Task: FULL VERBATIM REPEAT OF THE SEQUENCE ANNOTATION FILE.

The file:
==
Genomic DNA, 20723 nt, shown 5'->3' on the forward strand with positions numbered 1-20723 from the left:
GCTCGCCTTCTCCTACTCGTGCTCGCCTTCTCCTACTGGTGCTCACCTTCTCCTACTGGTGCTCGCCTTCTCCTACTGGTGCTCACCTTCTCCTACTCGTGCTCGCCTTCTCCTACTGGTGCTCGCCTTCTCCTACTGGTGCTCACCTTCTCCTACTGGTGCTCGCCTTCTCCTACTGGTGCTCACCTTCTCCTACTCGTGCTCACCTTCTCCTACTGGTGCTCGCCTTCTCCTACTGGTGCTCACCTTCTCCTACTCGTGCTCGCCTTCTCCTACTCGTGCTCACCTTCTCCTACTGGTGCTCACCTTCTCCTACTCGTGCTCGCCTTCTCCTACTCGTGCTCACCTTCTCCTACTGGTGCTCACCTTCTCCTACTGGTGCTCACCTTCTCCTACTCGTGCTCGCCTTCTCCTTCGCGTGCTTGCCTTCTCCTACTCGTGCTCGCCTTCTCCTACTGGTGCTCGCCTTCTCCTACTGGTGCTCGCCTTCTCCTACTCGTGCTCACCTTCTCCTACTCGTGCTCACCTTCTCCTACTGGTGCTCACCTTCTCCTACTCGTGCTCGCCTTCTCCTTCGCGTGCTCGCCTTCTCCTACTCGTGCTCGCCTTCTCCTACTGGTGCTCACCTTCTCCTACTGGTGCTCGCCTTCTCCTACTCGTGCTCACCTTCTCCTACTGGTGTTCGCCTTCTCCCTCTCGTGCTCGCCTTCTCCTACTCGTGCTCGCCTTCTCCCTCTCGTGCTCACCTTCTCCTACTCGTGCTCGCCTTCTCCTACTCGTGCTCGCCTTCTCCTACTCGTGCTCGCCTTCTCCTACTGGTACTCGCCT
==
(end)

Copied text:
Genomic DNA, 20723 nt, shown 5'->3' on the forward strand with positions numbered 1-20723 from the left:
GCTCGCCTTCTCCTACTCGTGCTCGCCTTCTCCTACTGGTGCTCACCTTCTCCTACTGGTGCTCGCCTTCTCCTACTGGTGCTCACCTTCTCCTACTCGTGCTCGCCTTCTCCTACTGGTGCTCGCCTTCTCCTACTGGTGCTCACCTTCTCCTACTGGTGCTCGCCTTCTCCTACTGGTGCTCACCTTCTCCTACTCGTGCTCACCTTCTCCTACTGGTGCTCGCCTTCTCCTACTGGTGCTCACCTTCTCCTACTCGTGCTCGCCTTCTCCTACTCGTGCTCACCTTCTCCTACTGGTGCTCACCTTCTCCTACTCGTGCTCGCCTTCTCCTACTCGTGCTCACCTTCTCCTACTGGTGCTCACCTTCTCCTACTGGTGCTCACCTTCTCCTACTCGTGCTCGCCTTCTCCTTCGCGTGCTTGCCTTCTCCTACTCGTGCTCGCCTTCTCCTACTGGTGCTCGCCTTCTCCTACTGGTGCTCGCCTTCTCCTACTCGTGCTCACCTTCTCCTACTCGTGCTCACCTTCTCCTACTGGTGCTCACCTTCTCCTACTCGTGCTCGCCTTCTCCTTCGCGTGCTCGCCTTCTCCTACTCGTGCTCGCCTTCTCCTACTGGTGCTCACCTTCTCCTACTGGTGCTCGCCTTCTCCTACTCGTGCTCACCTTCTCCTACTGGTGTTCGCCTTCTCCCTCTCGTGCTCGCCTTCTCCTACTCGTGCTCGCCTTCTCCCTCTCGTGCTCACCTTCTCCTACTCGTGCTCGCCTTCTCCTACTCGTGCTCGCCTTCTCCTACTCGTGCTCGCCTTCTCCTACTGGTACTCGCCT